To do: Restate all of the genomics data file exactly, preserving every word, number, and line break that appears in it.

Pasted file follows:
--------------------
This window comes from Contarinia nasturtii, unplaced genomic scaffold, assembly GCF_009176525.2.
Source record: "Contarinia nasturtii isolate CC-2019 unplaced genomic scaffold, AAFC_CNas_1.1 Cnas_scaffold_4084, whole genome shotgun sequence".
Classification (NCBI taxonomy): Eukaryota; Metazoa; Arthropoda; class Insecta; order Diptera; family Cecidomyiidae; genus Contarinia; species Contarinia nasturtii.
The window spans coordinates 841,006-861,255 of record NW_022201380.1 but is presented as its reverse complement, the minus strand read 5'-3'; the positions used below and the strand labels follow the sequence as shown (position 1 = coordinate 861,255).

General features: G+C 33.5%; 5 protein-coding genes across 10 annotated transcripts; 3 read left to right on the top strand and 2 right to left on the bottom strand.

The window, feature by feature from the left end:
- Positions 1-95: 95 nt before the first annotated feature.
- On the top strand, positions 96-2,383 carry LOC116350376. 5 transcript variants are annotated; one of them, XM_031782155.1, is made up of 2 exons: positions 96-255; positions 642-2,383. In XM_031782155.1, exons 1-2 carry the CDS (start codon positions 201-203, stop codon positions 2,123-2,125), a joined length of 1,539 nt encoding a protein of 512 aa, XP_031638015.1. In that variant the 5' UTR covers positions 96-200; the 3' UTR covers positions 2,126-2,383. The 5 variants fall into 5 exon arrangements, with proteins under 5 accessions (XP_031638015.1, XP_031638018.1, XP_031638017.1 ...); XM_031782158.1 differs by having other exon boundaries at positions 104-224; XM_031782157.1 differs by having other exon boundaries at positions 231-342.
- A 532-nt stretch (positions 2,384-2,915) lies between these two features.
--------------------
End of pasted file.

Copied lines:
This window comes from Contarinia nasturtii, unplaced genomic scaffold, assembly GCF_009176525.2.
Source record: "Contarinia nasturtii isolate CC-2019 unplaced genomic scaffold, AAFC_CNas_1.1 Cnas_scaffold_4084, whole genome shotgun sequence".
Classification (NCBI taxonomy): Eukaryota; Metazoa; Arthropoda; class Insecta; order Diptera; family Cecidomyiidae; genus Contarinia; species Contarinia nasturtii.
The window spans coordinates 841,006-861,255 of record NW_022201380.1 but is presented as its reverse complement, the minus strand read 5'-3'; the positions used below and the strand labels follow the sequence as shown (position 1 = coordinate 861,255).

General features: G+C 33.5%; 5 protein-coding genes across 10 annotated transcripts; 3 read left to right on the top strand and 2 right to left on the bottom strand.

The window, feature by feature from the left end:
- Positions 1-95: 95 nt before the first annotated feature.
- On the top strand, positions 96-2,383 carry LOC116350376. 5 transcript variants are annotated; one of them, XM_031782155.1, is made up of 2 exons: positions 96-255; positions 642-2,383. In XM_031782155.1, exons 1-2 carry the CDS (start codon positions 201-203, stop codon positions 2,123-2,125), a joined length of 1,539 nt encoding a protein of 512 aa, XP_031638015.1. In that variant the 5' UTR covers positions 96-200; the 3' UTR covers positions 2,126-2,383. The 5 variants fall into 5 exon arrangements, with proteins under 5 accessions (XP_031638015.1, XP_031638018.1, XP_031638017.1 ...); XM_031782158.1 differs by having other exon boundaries at positions 104-224; XM_031782157.1 differs by having other exon boundaries at positions 231-342.
- A 532-nt stretch (positions 2,384-2,915) lies between these two features.